My husband arranged the travel of 60 heads, including us, to Moscow, Minsk, Riga and Tallin. I had no idea of the plans so I went with the flow. We arrived in Moscow, or Moskva as the Russians call it, and got stuck in the serpentine immigration queue for more than an hour before experiencing the pleasant weather and neat roads outside. We followed our tour guide obediently because she was blunt and to the point. If people say that I am a little too straightforward, they should meet the Russians in Russia. Even their ice-cream is as stiff and cold as they are. Some are courteous but some seem to have woken up from the wrong side of the bed.
I had a burden on my head every time my daughter or I needed to visit the lavatory. It had no hand faucet or a tap. When I visited the toilet at the airport, I almost fainted with the awful stink because (be ready for this) the lady before me pooped and probably cleaned up with only a tissue as water is very expensive here. To my luck, at least in our hotel room, the bidet saved the day. Phew!
It was a tiring journey with two kids, but it had to be done. As soon as we reached the hotel, we went on a tour and then headed to lunch on the Radisson Cruise. It was amazing and worth the deprived sleep. Of course, our pram was quite a boon. We got back and took a nap. The sun sets at around 2130 hours so when I opened my eyes, I asked my husband how come the sun had not set and he laughed. Apparently, my husband, kids and I slept at 1900 hours the previous day and woke up at 0730 hours the next day. Little did I know that the sun had set and risen back while I was sleeping.
Our hotel was opposite the Kremlin territory and the beautiful St. Basil’s Cathedral could partially be seen from it. The place was stunning to the eye, even at night. There is a round golden coin on the floor on which you had to stand and throw a coin behind you for luck. My daughter and I love doing crazy things like this. A huge bell with a piece of it on the ground was captivating too. I climbed the wall to take a picture before the guards came whistling after me. The art inside the biggest Cathedral was mesmerizing with chandeliers made of bronze or silver.
The metro train station, built in the 1930s, had a revolutionary theme to it. They said if you touched the dog in one of the statues, it is supposed to bring you good luck. That was the second thing I had done for luck so am keeping my fingers crossed and waiting for a million dollars to fall in my lap.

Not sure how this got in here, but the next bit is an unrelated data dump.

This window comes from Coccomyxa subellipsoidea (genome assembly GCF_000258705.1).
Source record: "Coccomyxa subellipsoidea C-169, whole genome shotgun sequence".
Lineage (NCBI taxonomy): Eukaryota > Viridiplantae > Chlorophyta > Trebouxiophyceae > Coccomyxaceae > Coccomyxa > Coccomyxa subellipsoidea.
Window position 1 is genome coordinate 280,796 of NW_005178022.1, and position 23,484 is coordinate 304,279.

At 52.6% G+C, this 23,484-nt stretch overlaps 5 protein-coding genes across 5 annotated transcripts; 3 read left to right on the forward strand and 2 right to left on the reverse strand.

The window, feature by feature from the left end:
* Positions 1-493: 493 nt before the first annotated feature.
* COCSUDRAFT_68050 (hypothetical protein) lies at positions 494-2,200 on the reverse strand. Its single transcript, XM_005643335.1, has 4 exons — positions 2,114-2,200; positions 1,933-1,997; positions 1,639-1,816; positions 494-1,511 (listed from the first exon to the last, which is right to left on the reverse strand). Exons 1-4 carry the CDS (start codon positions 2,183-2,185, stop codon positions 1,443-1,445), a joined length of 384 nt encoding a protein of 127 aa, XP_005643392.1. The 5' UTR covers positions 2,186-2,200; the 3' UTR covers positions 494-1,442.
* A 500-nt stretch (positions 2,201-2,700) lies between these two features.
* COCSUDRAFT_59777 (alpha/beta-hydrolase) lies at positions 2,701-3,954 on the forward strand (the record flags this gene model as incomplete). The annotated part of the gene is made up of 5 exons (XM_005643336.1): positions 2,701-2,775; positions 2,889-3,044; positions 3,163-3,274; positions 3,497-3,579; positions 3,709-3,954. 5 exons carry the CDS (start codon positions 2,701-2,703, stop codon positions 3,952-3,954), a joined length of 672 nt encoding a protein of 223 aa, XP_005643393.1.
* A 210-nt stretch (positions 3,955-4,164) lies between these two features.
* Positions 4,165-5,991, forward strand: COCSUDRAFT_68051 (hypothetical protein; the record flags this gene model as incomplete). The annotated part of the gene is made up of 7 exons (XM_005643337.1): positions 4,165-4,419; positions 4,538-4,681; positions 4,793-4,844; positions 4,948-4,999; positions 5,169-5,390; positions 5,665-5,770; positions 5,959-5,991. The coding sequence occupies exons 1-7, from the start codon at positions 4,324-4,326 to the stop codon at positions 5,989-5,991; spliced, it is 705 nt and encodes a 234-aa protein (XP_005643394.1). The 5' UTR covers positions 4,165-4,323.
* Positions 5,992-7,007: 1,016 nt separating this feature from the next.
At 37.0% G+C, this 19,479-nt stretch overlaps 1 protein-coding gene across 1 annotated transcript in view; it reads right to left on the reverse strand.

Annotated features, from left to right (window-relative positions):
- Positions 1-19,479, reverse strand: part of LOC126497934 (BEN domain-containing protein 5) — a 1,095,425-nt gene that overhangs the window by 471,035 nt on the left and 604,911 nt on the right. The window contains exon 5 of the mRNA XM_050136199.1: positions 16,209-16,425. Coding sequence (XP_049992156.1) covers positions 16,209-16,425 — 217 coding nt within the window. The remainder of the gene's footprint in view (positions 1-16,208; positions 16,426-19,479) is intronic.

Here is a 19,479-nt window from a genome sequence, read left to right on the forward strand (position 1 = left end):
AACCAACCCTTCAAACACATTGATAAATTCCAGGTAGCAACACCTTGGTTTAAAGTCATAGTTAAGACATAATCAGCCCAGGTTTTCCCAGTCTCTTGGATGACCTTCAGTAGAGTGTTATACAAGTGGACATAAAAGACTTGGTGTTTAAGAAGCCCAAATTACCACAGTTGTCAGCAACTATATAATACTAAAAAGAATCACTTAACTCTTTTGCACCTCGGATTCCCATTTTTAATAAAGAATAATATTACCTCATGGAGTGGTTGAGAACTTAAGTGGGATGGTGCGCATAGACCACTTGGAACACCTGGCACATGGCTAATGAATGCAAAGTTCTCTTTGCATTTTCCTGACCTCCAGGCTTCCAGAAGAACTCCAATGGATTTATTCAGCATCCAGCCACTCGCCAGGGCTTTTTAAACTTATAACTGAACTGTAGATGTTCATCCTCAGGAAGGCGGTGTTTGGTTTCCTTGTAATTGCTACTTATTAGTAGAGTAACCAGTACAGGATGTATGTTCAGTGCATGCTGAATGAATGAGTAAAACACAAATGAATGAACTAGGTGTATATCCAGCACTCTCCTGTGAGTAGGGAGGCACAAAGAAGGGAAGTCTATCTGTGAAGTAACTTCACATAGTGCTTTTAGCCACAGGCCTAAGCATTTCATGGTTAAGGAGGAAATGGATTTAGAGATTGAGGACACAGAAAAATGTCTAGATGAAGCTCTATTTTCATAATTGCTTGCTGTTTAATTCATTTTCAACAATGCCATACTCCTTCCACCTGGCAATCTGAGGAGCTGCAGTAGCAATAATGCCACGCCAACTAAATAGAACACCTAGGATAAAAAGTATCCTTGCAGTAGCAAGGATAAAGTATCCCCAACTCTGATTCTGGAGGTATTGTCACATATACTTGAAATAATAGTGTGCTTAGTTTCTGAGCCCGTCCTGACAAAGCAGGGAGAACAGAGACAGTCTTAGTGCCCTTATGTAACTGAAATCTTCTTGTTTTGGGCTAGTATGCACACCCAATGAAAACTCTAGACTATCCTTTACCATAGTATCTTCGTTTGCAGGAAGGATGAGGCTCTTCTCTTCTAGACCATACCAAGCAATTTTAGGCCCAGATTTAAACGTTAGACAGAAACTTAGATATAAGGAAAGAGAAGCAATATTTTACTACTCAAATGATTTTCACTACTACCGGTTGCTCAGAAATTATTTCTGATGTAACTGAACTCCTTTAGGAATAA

Despite the fossil structures all over Moscow, what amazed me was the cleanliness, traffic discipline, pedestrian discipline and passenger discipline. We were ‘forbidden’ from standing in the bus like we all do back home in India when going on a picnic or to work. We were ‘forbidden’ from putting our foot on any part of the road unless we had to cross it ONLY on a zebra crossing. It was overwhelming when the drivers waited for us to cross because in India we have to dodge our way through any lane or road because of a fear, we carry around, of getting hit by a two or four wheel vehicle.
The buildings look professional because no one has the guts to hang their clothes in the balcony. I also noticed that even the Indians didn’t dare to throw a chocolate wrapper on the streets. One of our mates even picked up their chocolate wrapper and walked all the way to throw it in a bin making me wonder if he would do the same in his own country.
The Gorky Park was something that made me feel that India had the potential, as well as the resources, to have one of these but alas none of our rulers have a vision for the future. Each one wants to do things only to fill up their own pockets. The park was a gigantic area of several activities for toddlers up till the elderly. They had a green area for the new walkers to fool around with their feet and if your bones allowed you to jump on the trampoline, who is anyone to stop you from doing that, right? Why can’t we implement all this here in India? Is it because of corruption over quality?
My husband and I take turns to party at night when on a holiday so off I went, leaving my loved ones behind and ready to enjoy the night. I had a blast. After a long time, I left a party at sunrise. I felt I was still alive and living not just surviving to bring up my kids. We girls want to have fun too. We also need a break from the kids.
Despite the cleanliness and strict discipline in Moscow, the reason I still want to live in India, is because even tough cigarettes are funnily not banned like beef and Maggi (which were supposed to have animals and chemicals in them), smoking in public places is prohibited. Of course, there are always hopeless people who do not follow the rules but generally you won’t get choked with smoke or have a runny nose or even lung cancer, legally.